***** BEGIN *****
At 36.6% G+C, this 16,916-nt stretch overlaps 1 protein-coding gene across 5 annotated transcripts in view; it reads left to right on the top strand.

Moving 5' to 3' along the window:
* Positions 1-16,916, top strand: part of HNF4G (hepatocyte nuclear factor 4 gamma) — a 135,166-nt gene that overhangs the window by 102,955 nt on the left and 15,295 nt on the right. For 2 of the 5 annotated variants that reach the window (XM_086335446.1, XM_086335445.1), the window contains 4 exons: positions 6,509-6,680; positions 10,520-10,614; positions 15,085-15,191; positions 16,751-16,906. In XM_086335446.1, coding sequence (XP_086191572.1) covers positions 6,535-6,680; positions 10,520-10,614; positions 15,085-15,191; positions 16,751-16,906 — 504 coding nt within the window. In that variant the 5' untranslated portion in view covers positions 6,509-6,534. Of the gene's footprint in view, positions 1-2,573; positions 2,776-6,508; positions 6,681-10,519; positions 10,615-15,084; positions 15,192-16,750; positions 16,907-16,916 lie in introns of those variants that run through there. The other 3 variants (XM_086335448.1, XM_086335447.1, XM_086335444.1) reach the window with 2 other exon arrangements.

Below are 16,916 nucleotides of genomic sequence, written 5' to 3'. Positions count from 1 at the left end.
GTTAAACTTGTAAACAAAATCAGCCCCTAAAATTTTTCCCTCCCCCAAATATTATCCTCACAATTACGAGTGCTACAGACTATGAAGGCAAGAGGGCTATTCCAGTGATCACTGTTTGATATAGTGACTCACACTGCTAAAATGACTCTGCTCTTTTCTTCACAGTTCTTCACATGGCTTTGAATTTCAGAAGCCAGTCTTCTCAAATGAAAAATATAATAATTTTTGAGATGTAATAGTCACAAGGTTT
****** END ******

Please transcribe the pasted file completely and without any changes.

At 36.6% G+C, this 16,916-nt stretch overlaps 1 protein-coding gene across 5 annotated transcripts in view; it reads left to right on the top strand.

Moving 5' to 3' along the window:
* Positions 1-16,916, top strand: part of HNF4G (hepatocyte nuclear factor 4 gamma) — a 135,166-nt gene that overhangs the window by 102,955 nt on the left and 15,295 nt on the right. For 2 of the 5 annotated variants that reach the window (XM_086335446.1, XM_086335445.1), the window contains 4 exons: positions 6,509-6,680; positions 10,520-10,614; positions 15,085-15,191; positions 16,751-16,906. In XM_086335446.1, coding sequence (XP_086191572.1) covers positions 6,535-6,680; positions 10,520-10,614; positions 15,085-15,191; positions 16,751-16,906 — 504 coding nt within the window. In that variant the 5' untranslated portion in view covers positions 6,509-6,534. Of the gene's footprint in view, positions 1-2,573; positions 2,776-6,508; positions 6,681-10,519; positions 10,615-15,084; positions 15,192-16,750; positions 16,907-16,916 lie in introns of those variants that run through there. The other 3 variants (XM_086335448.1, XM_086335447.1, XM_086335444.1) reach the window with 2 other exon arrangements.

Below are 16,916 nucleotides of genomic sequence, written 5' to 3'. Positions count from 1 at the left end.
GTTAAACTTGTAAACAAAATCAGCCCCTAAAATTTTTCCCTCCCCCAAATATTATCCTCACAATTACGAGTGCTACAGACTATGAAGGCAAGAGGGCTATTCCAGTGATCACTGTTTGATATAGTGACTCACACTGCTAAAATGACTCTGCTCTTTTCTTCACAGTTCTTCACATGGCTTTGAATTTCAGAAGCCAGTCTTCTCAAATGAAAAATATAATAATTTTTGAGATGTAATAGTCACAAGGTTT